A couple of weeks before I wrote this article, I visited a nearby plant nursery to buy a few different varieties of mint plants. I asked one of the gardeners there if she had some tips for growing mint in the ground without letting it spread, and she actually shared a really cool trick with me, which I will now share with you.

To keep mint in the ground but prevent it from spreading, dig a hole and put a large, bottomless pot in it in which you plant your mint. Keep a few inches of the pot above ground to block mint runners from spreading easily.

With this method, the walls of the pot physically block the mint runners from spreading, and the bottom of the pot should be deep enough so that only roots and no runners will grow out through it.

I found this method to be super interesting, so I decided to read a little more about it and found a post from The Royal Horticulture Society that explains a similar method for growing mint in the ground. They also suggest using a large pot or even a bottomless bucket sunk into the soil with the rim above ground.

The cool thing about this method is that you don’t have to dig very deep because mint runners typically grow at ground level, so as long as the bottom of your pot or bucket is a few inches under the surface of the ground, they won’t grow through it.

Even though these methods, if done correctly, will almost always prevent mint from spreading, it is still a really good idea to look out for runners once in a while, because it can happen that they grow over the edge of the pot or bucket and finds their way to the soil.

Compared to growing mint directly in the ground, you have a lot more time to identify the runners before they start growing roots in the ground if you use this method.

This method is actually also an excellent way to grow different mint varieties near each other, which is the reason I asked the nursery employee about it in the first place. Usually, different mint varieties would get mixed if grown too close together, which can lead to some issues, but this method can prevent that. You can read much more about growing different mint varieties together on this link.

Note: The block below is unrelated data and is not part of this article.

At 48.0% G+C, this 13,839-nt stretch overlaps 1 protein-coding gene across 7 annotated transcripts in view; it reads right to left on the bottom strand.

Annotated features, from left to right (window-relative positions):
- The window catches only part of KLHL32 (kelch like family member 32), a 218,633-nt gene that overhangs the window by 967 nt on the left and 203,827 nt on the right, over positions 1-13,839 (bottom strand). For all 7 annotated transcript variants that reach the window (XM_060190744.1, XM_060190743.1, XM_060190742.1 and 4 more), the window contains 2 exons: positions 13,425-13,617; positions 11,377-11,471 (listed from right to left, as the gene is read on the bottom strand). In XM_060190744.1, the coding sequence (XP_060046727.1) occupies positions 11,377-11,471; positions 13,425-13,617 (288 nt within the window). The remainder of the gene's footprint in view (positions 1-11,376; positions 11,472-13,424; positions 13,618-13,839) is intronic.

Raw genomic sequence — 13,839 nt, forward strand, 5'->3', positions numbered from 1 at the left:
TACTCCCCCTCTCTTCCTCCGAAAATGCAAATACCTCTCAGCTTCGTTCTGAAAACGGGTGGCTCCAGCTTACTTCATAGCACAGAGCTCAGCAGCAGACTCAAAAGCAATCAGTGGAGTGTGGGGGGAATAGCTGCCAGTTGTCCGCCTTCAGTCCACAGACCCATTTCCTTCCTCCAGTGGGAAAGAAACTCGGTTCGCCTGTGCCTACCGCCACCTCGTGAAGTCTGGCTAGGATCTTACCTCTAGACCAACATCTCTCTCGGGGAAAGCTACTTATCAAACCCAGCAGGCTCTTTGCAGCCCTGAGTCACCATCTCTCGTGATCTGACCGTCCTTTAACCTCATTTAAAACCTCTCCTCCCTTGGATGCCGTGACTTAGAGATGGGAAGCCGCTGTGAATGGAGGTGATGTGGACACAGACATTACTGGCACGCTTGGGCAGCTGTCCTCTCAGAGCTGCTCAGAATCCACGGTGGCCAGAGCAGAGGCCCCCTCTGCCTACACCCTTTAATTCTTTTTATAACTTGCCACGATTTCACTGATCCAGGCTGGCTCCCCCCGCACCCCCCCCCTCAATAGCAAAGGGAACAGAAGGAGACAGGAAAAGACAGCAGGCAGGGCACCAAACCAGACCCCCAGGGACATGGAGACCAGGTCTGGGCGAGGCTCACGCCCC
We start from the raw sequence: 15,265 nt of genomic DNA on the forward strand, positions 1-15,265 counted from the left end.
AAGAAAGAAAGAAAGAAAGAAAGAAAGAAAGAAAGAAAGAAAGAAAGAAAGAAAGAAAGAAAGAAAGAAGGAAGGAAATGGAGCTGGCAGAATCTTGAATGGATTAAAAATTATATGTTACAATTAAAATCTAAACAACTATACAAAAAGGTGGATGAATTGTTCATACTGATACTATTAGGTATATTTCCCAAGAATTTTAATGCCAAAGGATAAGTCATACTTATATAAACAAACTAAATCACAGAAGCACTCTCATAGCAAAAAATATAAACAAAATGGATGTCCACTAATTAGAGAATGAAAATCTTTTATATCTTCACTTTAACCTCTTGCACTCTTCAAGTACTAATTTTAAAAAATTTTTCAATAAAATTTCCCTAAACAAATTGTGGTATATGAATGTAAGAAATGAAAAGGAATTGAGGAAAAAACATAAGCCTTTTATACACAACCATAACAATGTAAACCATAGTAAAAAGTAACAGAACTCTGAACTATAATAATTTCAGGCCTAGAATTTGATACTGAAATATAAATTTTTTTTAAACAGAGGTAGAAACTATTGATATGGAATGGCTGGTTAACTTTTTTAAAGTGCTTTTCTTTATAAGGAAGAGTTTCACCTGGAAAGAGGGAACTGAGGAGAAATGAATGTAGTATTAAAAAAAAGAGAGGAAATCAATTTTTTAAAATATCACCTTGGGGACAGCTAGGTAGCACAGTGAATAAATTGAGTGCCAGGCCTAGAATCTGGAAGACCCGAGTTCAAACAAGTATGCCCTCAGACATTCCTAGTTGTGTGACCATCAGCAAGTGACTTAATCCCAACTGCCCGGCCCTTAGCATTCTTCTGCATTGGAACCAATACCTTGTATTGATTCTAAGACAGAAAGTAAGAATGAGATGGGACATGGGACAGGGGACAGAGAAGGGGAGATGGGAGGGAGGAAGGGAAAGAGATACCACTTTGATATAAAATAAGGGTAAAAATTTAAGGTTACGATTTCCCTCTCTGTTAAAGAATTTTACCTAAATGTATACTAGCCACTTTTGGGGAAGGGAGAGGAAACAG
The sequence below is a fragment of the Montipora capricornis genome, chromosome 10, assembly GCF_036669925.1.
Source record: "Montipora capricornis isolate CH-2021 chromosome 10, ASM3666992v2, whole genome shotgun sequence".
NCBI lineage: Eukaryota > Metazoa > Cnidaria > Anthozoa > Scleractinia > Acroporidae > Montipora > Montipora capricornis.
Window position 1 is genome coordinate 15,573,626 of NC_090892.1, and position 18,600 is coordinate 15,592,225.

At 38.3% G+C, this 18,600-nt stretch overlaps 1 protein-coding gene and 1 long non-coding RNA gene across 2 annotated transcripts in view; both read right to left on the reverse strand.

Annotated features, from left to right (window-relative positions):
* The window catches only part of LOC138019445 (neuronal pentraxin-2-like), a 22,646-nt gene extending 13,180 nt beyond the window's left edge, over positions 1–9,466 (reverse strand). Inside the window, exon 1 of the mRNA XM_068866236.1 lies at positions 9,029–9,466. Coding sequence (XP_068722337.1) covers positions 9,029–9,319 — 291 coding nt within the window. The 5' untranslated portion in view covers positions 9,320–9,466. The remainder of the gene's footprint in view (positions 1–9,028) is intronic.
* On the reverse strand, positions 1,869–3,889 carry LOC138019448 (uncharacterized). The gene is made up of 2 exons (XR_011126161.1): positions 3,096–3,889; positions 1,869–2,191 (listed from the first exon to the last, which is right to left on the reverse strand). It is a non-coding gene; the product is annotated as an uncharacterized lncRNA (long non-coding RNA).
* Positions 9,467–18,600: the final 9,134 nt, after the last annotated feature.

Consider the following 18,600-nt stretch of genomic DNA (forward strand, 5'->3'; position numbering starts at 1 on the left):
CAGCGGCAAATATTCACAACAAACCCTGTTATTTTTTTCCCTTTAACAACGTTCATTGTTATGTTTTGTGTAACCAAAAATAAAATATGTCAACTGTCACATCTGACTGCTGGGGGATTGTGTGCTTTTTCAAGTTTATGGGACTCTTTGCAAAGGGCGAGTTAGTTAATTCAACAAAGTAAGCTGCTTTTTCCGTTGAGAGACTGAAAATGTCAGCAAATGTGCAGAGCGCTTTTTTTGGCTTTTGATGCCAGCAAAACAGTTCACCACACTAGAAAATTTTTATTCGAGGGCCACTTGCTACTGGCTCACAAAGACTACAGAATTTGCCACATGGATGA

Chances are that growing mint in a pot is the best method for you, but there is at least one reason why growing it in the ground can be a better choice, so let’s get into that.

Only Grow Mint in the Ground if You Want This to Happen

Mint is super invasive, and once it becomes well-established in the ground, it is almost impossible to get rid of.

Even though this means you should be careful with how and where you grow your mint, it also gives you the option of using the plant as a ground cover, which mint actually works really well as.

According to The Spruce, two mint plants should be enough to cover a few feet of ground because they grow so aggressively. So don’t overestimate how many mint plants you need from the beginning if you want to use it as ground cover, as a few of them usually do the trick.

To create a mint ground cover, plant a few mint plants or cuttings with 2-3 feet between each other and allow time to do its thing while you watch the plants spread.

Depending on how big your garden is and where you plant your mint, you should know that there is a very real possibility that it will eventually spread to your neighbors’ gardens, which might make you a bit unpopular, so keep that in mind before you plant your mint.


My name is Anders, and I am the owner and writer here at Gardening Break. Gardening has always been a big part of my life. As a child, I would watch and learn as my parents worked in our garden or as my grandfather worked in his greenhouse. As I have gotten older, gardening has become a bigger and bigger part of my life. I have grown to enjoy it more and more, but I am also starting to realize just how much there is to learn about gardening, which is why I created Gardening Break in the first place; To share all the useful tips and tricks I learn along the way. You can read more about me and my mission with Gardening Break by following the "About Us"-link at the top and bottom of every page.